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Society & Culture

Communication Means Dialogue Among People

Aug 19, 2019
  • Fu Ying

    Chair, Center for International Security and Strategy, Tsinghua University

Communication is about image. The image of a country, similar with those of a corporation or individual, generally includes three dimensions: first, who you are, and what kind of a person you are; second, what you say you are and are like; third, what others say you are and are like. When images of the three dimensions coincide, they would basically result in a complete and objective image. If they are partly missing or diverge too much from one another, the subsequent image may easily be distorted, or unconvincing.

The rest of the world is taking China as one of the key variables affecting the international situation and the direction of the world, and is therefore eager to know what is the state of affairs in China, the thinking of Chinese decision-makers, as well as the orientation of China's development. They also want to know what a country China will be when it becomes strong, what is its strategic intent, and what impacts it will have on the world.

Ten years ago I was serving as the Chinese ambassador to the UK, the most frequent questions I came across when speaking at college campus or at various forums were: What does China want from the world? What it can offer to the world? Last month when I received a member of the British Parliament, the first question she asked me was: How do you think China will influence the world? Obviously, this may be the question from the international community that we, as a rising major country, need respond to in a convincing manner not only in the past but also in the coming decade.

This year marks the 70th anniversary of the People's Republic. China has turned from a poor and backward country into the world's second largest economy under the leadership of the Communist Party and with the hardworking of the Chinese people. China’s influence in the world has risen correspondingly, and the country is playing an increasing role in international affairs. China's achievements are obvious to all, who, no matter whether they agree with us or not, have to acknowledge that the Chinese political system and governance have been successful. China's success suffices for rewriting the textbooks of international political economics that have long been western-dominated, and providing reference for humanity's pursuit of civilization and progress.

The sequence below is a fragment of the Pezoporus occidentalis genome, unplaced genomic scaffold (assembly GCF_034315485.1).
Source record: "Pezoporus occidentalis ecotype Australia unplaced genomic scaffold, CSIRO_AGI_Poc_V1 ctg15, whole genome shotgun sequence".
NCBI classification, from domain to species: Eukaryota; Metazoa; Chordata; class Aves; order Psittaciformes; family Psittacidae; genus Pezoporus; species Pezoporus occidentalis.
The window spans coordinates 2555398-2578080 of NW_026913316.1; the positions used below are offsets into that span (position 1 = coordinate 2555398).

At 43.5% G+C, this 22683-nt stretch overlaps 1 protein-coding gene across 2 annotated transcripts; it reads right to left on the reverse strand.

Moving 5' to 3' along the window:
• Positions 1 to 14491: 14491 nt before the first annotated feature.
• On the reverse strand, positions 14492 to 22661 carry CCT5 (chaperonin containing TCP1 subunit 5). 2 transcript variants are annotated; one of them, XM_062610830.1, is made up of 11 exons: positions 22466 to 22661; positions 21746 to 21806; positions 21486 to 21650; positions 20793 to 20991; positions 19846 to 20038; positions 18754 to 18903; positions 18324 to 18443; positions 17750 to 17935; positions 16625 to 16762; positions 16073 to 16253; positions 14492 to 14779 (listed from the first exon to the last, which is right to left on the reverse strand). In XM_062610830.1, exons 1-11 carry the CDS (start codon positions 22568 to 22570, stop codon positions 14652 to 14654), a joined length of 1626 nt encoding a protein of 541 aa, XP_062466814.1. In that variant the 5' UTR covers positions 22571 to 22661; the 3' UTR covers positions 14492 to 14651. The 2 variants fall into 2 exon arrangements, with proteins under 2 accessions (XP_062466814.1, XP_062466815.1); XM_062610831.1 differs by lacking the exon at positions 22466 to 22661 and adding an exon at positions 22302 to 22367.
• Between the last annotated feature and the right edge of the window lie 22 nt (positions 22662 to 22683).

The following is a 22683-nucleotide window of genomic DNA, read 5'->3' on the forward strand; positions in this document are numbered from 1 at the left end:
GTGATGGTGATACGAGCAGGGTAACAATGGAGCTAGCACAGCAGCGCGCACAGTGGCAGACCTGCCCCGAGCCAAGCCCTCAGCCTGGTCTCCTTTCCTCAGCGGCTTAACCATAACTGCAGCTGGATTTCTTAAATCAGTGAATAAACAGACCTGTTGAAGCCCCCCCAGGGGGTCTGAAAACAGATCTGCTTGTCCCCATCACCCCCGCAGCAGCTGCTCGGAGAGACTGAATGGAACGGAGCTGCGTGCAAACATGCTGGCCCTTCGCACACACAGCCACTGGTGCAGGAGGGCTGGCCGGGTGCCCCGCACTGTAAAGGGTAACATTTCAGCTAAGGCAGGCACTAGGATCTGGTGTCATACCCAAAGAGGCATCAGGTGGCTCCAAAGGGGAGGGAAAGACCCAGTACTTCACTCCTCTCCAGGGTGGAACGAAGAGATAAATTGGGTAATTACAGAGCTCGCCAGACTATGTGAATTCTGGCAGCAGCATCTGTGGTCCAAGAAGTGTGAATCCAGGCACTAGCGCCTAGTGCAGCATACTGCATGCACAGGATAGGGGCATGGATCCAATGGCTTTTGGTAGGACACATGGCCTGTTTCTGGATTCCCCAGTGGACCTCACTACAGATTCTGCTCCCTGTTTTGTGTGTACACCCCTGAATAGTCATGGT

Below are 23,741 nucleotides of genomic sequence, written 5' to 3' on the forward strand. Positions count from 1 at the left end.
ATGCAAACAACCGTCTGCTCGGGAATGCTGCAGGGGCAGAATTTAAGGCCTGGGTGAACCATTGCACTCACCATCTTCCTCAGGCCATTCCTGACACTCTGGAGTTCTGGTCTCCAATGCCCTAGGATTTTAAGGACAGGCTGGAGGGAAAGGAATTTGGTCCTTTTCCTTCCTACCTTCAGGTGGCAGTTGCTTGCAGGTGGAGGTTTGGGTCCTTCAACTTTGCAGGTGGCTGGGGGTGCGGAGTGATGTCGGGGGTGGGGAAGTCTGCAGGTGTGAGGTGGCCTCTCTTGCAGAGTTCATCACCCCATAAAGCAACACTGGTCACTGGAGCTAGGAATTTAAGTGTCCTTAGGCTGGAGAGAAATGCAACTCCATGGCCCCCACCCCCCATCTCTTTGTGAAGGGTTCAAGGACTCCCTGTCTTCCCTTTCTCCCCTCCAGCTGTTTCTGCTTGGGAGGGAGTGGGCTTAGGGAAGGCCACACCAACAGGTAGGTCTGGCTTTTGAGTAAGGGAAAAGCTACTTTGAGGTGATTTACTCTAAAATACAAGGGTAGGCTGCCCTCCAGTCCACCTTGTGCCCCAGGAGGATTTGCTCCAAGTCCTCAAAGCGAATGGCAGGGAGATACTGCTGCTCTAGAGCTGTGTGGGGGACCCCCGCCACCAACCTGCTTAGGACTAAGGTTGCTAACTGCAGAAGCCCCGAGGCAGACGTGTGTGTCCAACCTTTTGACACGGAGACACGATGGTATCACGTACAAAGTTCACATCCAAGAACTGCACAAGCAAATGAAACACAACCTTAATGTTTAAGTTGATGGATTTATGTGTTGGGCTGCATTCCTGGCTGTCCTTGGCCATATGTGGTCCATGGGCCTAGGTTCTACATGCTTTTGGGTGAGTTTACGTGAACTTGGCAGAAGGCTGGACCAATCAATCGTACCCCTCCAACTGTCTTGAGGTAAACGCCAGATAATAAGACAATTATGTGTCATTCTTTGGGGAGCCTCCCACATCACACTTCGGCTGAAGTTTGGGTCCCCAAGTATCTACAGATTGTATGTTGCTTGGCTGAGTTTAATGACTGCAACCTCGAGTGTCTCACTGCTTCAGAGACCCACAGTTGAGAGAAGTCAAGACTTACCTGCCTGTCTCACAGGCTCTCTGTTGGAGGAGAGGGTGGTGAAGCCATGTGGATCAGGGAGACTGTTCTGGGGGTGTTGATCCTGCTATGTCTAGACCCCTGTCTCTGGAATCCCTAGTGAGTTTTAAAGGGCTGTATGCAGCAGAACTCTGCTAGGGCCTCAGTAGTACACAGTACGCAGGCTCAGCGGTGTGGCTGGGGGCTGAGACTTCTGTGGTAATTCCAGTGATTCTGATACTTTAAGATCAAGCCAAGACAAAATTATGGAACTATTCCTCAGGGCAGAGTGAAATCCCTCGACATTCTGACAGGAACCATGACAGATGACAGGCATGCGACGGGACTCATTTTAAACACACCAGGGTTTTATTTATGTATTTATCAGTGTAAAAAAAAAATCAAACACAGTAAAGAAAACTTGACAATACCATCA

The outside world wants to know not only what we have achieved, but, more importantly, how China would affect the world as it continues to make progresses. Because this concerns all other parties and would affect their future strategic choices. These years, the international media's demands for information about China has been rising fast. We can even say there is a thirst for knowledge about China. There are growing positive comments on China by the international media. However, there are also negative and critical views.

In recent years, China has often been seen as "strategic competitor" in American strategic circle. From economy and trade to science and technology, military and security, the US side has demonstrated a posture to counter the perceived Chinese challenges in an all-round manner. They didn’t even hesitate to disrupt normal economic and trade as well as scientific and technological cooperation, and people-to-people exchanges. Appearantly the "political correctness" of dealing with China's rise in a tough and effective manner is gaining traction in the US, and there is little question that the US is going to shift its China strategy. However, contacts between Chinese and American intellectual circles remain active. Some scholars who are deeply concerned of the prospect of our relationship are still taking pains in exploring such important questions as what exactly China wants, and what its real strategic purpose is.

There should be no denying that, with the rise of China and the weakening of American hegemony, there can be conflict of interest and the two countries need to properly handle their differences. If some in the US leadership and strategic circles attempt to usher the bilateral relations onto the old path of major power rivalry, then at the level of the general public, how do we hedge such dangerous logic and do away with prevalent misunderstandings and prejudices? How do we enable the international community, including the US public, hear and read more from the Chinese directly about their concerns and ideas? In my own experience of international contact, I often have the feeling that some people's impressions about China are based on incomplete information, and their knowledge about China is highly dependent on second hand information from the media and politicians.